Recently, I posted a proofreading test on a networking website and invited people to see how many errors they could find in the short article. Most people rubbed their hands in glee at the chance to play teacher with mistake-laden text, but what was surprising was just how many mistakes people missed.
Granted, I had been a bit cruel stuffing so many errors into four paragraphs, but people did miss some rather obvious things – such as an extra full stop at the end of a sentence. The absolute killer seemed to be that three months’ worth needs that apostrophe after months. Not a single respondent spotted that – the only one who did, in fact, notice something amiss took great pleasure in informing me that I had missed three month’s worth. Completely wrong.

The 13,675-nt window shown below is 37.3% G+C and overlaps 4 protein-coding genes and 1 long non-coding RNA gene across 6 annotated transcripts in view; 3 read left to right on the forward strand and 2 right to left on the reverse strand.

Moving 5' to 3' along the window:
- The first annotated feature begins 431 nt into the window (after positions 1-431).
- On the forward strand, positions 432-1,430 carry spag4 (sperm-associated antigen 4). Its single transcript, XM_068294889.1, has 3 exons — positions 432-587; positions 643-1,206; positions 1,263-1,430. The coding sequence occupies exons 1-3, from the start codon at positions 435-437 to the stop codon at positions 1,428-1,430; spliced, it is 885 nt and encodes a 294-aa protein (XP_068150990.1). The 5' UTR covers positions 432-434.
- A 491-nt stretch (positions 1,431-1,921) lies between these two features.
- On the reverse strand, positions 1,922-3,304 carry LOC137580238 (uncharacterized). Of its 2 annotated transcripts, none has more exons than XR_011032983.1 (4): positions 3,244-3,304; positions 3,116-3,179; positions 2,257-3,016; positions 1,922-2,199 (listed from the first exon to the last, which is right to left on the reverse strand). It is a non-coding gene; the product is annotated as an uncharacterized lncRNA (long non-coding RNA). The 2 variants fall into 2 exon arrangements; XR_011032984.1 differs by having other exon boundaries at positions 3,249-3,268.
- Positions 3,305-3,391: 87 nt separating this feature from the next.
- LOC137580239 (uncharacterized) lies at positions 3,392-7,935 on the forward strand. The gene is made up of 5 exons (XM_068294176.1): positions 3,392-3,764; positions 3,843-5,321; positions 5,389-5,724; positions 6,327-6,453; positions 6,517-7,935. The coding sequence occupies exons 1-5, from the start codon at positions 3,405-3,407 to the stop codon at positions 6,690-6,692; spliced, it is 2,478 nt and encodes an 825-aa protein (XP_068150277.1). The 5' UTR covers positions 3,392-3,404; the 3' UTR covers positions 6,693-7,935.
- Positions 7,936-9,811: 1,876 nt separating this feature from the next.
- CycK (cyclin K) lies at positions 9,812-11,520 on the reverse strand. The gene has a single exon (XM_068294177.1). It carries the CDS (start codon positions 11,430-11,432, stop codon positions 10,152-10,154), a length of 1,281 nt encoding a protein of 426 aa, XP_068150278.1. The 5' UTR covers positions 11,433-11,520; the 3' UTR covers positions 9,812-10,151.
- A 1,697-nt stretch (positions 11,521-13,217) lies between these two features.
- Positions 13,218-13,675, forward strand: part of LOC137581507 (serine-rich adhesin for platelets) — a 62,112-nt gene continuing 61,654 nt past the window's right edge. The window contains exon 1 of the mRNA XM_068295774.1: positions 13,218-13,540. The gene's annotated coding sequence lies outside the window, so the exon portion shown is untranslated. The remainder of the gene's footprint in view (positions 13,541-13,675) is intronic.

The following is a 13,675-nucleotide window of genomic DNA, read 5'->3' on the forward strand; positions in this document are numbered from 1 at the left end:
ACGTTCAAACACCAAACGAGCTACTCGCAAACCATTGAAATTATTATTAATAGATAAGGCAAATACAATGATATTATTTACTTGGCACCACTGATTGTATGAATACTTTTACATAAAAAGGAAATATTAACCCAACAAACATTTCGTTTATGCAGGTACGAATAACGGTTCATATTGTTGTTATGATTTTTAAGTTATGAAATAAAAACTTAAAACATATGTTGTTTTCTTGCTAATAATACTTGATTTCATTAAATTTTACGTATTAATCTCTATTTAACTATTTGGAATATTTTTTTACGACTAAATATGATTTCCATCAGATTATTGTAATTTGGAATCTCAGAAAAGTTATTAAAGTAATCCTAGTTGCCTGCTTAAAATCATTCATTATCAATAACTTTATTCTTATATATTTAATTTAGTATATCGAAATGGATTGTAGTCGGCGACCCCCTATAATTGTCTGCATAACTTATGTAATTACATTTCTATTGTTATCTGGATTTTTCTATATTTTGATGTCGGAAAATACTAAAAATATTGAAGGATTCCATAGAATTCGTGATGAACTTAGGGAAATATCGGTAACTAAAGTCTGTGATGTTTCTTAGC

Another major issue was the amount of changes people made that were completely unnecessary. I had people fiddling with every aspect of the article and changing things that did not need to be changed at all. One of the essential elements of being a good freelance proofreader is knowing when to make changes, and when to leave alone – and to respect an author’s writing style. Some, I think, got rather carried away with their red pens and made the kind of changes that would get them fired by a publisher asking for a proofread.
A great exercise for me which brought home the fact that, realise it or not, many people need some support with their writing and proofreading.